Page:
Anyway, back to the room…daaaaaaaaaang.

SEE, the thing is, cleaning their rooms is actually a Denizen chore. They are expected to keep their debris picked up, the markers off the wall, the dust to a reasonable level, blah blah blah.

And they…well, they sorta…well. Mostly what they do is cram everything into the nearest drawer or bin and call it a day.

Occasionally we go in there and pitch a fit and they make a brief effort to actually clean. The dust flies, a broom is applied, the toys are neatly put away where they belong crammed into the nearest available space and then they proudly yell “DONE!” and get on with their little lives.

But there comes a time – oh yes, there comes a time – when the (alleged) adult(s) need to take a firm hand.

I find this time generally comes when something truly horrible is discovered, like it was this morning when I walked into their room and started squawking about the mess and the trash and the ohmyGAH, is that BIRD SEED?! and the dust and the cat hair and the boogers on the wall and the…wait…is that…mold…?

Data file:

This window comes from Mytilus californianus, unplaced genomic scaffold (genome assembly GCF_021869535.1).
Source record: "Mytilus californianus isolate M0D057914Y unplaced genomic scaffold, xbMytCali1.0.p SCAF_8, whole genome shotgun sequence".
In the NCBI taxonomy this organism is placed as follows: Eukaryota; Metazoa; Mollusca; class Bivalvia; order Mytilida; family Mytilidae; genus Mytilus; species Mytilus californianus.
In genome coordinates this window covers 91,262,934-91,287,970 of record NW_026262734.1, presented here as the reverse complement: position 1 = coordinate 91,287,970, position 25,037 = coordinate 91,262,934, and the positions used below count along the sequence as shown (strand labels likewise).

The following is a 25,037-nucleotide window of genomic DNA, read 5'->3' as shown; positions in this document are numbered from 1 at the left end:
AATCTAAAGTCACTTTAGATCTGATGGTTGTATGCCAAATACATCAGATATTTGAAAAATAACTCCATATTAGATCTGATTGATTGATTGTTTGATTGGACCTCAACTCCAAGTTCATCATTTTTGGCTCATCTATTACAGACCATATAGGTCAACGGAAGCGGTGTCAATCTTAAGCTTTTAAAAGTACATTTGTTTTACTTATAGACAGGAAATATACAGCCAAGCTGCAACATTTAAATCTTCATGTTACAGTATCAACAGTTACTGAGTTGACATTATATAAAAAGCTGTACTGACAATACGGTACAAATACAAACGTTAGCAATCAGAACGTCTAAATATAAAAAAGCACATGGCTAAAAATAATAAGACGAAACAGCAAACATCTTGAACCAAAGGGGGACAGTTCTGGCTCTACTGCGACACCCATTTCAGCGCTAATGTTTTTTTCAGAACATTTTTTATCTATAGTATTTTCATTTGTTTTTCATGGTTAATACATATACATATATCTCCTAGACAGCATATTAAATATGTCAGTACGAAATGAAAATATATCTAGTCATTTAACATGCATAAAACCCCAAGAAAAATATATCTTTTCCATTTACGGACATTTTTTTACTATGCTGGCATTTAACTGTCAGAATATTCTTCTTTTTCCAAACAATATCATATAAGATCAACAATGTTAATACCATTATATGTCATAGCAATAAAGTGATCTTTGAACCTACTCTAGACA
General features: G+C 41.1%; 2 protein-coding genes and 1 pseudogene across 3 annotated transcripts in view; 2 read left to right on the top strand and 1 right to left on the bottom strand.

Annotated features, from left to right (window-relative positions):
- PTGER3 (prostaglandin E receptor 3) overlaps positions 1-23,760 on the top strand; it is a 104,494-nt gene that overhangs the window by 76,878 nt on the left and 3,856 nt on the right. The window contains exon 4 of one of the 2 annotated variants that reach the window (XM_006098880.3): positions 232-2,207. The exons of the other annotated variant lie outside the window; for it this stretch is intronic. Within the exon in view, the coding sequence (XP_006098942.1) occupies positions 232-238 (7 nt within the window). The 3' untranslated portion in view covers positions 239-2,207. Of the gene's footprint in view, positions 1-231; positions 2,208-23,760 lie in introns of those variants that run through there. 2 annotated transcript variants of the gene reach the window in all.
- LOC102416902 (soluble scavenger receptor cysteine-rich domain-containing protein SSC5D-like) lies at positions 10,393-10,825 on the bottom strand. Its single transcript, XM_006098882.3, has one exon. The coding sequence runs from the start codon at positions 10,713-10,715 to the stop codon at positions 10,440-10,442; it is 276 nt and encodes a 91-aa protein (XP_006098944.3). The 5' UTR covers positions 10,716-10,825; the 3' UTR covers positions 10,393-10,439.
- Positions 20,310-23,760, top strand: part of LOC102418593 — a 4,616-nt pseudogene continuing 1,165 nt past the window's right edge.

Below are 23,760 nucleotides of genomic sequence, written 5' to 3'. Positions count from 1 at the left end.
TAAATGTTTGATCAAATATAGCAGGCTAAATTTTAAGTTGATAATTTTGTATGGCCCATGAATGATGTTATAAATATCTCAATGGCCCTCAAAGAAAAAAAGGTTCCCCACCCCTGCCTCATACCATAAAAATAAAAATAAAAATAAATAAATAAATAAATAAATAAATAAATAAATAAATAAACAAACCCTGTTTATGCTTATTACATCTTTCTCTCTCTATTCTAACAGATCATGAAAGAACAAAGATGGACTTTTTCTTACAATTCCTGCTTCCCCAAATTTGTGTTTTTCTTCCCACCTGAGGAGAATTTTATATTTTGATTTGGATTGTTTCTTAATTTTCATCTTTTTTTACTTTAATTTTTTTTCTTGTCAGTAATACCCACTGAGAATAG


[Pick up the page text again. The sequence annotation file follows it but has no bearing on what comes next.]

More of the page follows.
This was followed by me uttered the most dreaded words heard around here: Go downstairs, get me a BIG trash bag, a Magic Eraser, and my Cleaning Kit…then get OUT.

The kids usually hate it when I clean their room for them, because generally when I’m doing it, it’s because I’ve warned them the requisite three (3) times that if they do not get in there and make a good effort at it, I’m going to do it my way – which involves a shovel, a large trash bag, and Goodwill.

That’s right. I’m that kind of Evil Overlord. If I’ve told you three times to get your crap off the floor, if I’ve given you the fair warning that you’ve got X minutes and if it ain’t done, I’m-a-gonna-do-it-fer-ya…your stuff is gone.

Because obviously, you don’t actually care about it, right? You had (usually) more than an hour to protect the things you wanted to keep – you didn’t bother to do it.